Heart disease is the leading cause of death for both men and women. Coronary heart disease (CHD) is the most common type of heart disease. For some people, the first sign of CAD is a heart attack. CAD is caused by plaque buildup in the walls of the arteries that supply blood to the heart. Plaque buildup causes the inside of the arteries to narrow over time, which could partially or totally block the blood flow. This process is called atherosclerosis.
Medications to treat the risk factors for CAD, such as high cholesterol, high blood pressure, an irregular heartbeat, and low blood flow. -- The most commonly prescribed high cholesterol medications are the statins. Statins work by blocking a substance that the liver needs to produce cholesterol, which allows the liver to remove the cholesterol from the blood. These drugs can potentially reverse coronary artery disease as well, by enabling the body to reabsorb cholesterol from built-up deposits that have been collected along the walls of the arteries. The Statin options that are generally prescribed by doctors are atorvastatin (Lipitor), fluvastatin (Lescol), rosuvastatin (Crestor), pitavastatin (Livalo), simvastatin (Zocor), lovastatin (Altoprev, Mevacor) and pravastatin (Pravachol). Statins have been a mainstay of heart attack and stroke prevention for the past 20 years, but the race is on to bring a new drug to market that targets an enzyme called PCSK9. The PCSK9 inhibitors are a new class of drugs that have been shown to dramatically lower LDL cholesterol levels. PCSK9 inhibitors are monoclonal antibodies (MABs), a type of biologic drug. They inactivate a protein in the liver called proprotein convertase subtilisin kexin 9 (PCSK9) Read more at: https://tr.im/Pe2at
Pipeline Drugs for PCSK9 --Pfizer is currently developing PCSK9 pill and vaccine to lower cholesterol . Evolocumab is a fully human monoclonal antibody that inhibits proprotein convertase subtilisin/kexin type 9 (PCSK9) and is from Amgen. Evolocumab is designed to bind to PCSK9 and inhibit PCSK9 from binding to LDL receptors on the liver surface. See: FDA approves Repatha (evolocumab) to treat certain patients with high cholesterol. Amgen's low-density lipoprotein cholesterol-lowering medication is in direct competition with Sanofi/RegeneronPharmaceuticals's alirocumab. See: FDA approves Praluent (alirocumab) to treat certain patients with high cholesterol. Industry analysts forecast billions of dollars of peak annual sales for both products. Studies using a vaccine to lower cholesterol are still in the pipeline.
What is the role of PCSK9? --In the liver, the LDL receptor removes LDL cholesterol from the blood. When PCSK9 binds to the LDL receptor, the receptor is broken down and can no longer remove LDL cholesterol from the blood. If PCSK9 is blocked, more LDL receptors will be present on the surface of the liver and will remove more LDL cholesterol from the blood. Therefore, blocking PCSK9 can lower blood cholesterol levels. Similar genes (orthologs) are found across many species. PCSK9 is inactive when first synthesized, because a section of peptide chains blocks their activity; proprotein convertases remove that section to activate the enzyme.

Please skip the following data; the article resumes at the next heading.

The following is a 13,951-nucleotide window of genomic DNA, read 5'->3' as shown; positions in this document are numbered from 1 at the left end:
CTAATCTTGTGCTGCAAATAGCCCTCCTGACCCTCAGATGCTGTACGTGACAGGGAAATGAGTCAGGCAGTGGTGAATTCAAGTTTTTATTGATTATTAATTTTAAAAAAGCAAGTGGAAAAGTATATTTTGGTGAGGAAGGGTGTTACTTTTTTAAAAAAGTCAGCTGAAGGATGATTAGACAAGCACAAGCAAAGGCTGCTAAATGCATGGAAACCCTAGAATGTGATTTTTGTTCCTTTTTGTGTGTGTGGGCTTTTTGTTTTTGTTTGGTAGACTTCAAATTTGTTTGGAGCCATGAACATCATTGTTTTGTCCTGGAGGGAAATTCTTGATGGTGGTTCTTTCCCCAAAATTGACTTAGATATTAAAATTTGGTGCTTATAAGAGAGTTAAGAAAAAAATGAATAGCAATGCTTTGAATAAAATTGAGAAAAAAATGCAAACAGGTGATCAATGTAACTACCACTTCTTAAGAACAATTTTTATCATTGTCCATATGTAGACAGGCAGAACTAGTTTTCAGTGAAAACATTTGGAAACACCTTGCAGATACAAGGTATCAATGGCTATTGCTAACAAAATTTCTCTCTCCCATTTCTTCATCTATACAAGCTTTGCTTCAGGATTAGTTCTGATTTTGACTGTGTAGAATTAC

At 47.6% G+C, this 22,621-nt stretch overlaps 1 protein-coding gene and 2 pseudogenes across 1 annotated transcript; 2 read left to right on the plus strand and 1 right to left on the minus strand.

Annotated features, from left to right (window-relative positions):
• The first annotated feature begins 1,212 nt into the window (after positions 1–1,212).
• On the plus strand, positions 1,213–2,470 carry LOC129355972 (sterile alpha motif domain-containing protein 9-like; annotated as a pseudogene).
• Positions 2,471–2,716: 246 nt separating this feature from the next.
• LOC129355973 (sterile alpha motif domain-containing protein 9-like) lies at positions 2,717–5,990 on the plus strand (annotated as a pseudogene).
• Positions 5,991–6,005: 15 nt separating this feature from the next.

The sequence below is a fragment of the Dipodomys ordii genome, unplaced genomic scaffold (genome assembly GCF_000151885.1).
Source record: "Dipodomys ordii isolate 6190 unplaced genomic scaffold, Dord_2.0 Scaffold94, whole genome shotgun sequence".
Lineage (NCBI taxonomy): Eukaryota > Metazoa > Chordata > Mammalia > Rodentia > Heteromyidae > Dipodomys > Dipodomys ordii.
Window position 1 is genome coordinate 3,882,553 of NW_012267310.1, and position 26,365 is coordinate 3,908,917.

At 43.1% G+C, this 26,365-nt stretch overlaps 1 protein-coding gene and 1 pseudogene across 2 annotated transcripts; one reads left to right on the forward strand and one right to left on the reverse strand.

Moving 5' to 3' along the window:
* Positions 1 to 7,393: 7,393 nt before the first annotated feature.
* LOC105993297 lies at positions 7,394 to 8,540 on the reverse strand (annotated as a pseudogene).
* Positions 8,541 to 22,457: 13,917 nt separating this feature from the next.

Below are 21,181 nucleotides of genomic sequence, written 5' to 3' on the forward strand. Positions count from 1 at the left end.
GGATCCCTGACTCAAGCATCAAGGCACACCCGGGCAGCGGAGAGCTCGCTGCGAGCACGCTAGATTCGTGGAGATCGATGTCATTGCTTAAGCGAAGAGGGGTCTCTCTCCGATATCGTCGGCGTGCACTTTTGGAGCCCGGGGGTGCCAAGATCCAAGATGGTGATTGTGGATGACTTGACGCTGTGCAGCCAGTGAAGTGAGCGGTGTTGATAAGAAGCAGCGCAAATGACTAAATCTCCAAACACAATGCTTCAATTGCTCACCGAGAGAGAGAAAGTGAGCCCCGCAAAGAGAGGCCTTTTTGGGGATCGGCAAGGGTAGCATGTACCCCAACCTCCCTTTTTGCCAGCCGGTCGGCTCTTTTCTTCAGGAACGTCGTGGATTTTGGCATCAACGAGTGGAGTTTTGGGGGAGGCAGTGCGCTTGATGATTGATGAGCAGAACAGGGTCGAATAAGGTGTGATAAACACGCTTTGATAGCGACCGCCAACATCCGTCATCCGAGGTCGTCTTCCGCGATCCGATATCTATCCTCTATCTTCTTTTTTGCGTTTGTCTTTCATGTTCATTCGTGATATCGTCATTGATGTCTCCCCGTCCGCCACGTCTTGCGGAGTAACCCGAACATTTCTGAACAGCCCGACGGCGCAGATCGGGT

Congestive Heart Failure (CHF), occurs when the heart is unable to pump sufficiently to maintain blood flow to meet the body's needs. Common causes of heart failure include coronary artery disease including a previous myocardial infarction (heart attack), high blood pressure, atrial fibrillation, valvular heart disease, excess alcohol use, infection, and cardiomyopathy of an unknown cause.
Enresto by Novartis was approved in July 2015. Entresto is a combination of sacubitril, a neprilysin inhibitor, and valsartan, an angiotensin II receptor blocker. Entresto is specifically indicated to reduce the risk of cardiovascular death and hospitalization for heart failure in patients with chronic heart failure (NYHA Class II-IV) and reduced ejection fraction.
Bayer is pushing forward with a new heart-failure treatment that could eventually contend with Novartis' ($NVS) blockbuster-in-waiting Entresto, mapping out a wide Phase III program for its oral drug. The pill, finerenone, is a next-generation mineralocorticoid receptor antagonist, or MRA, designed to block the production of bodily steroids that degrade heart function and lead to kidney problems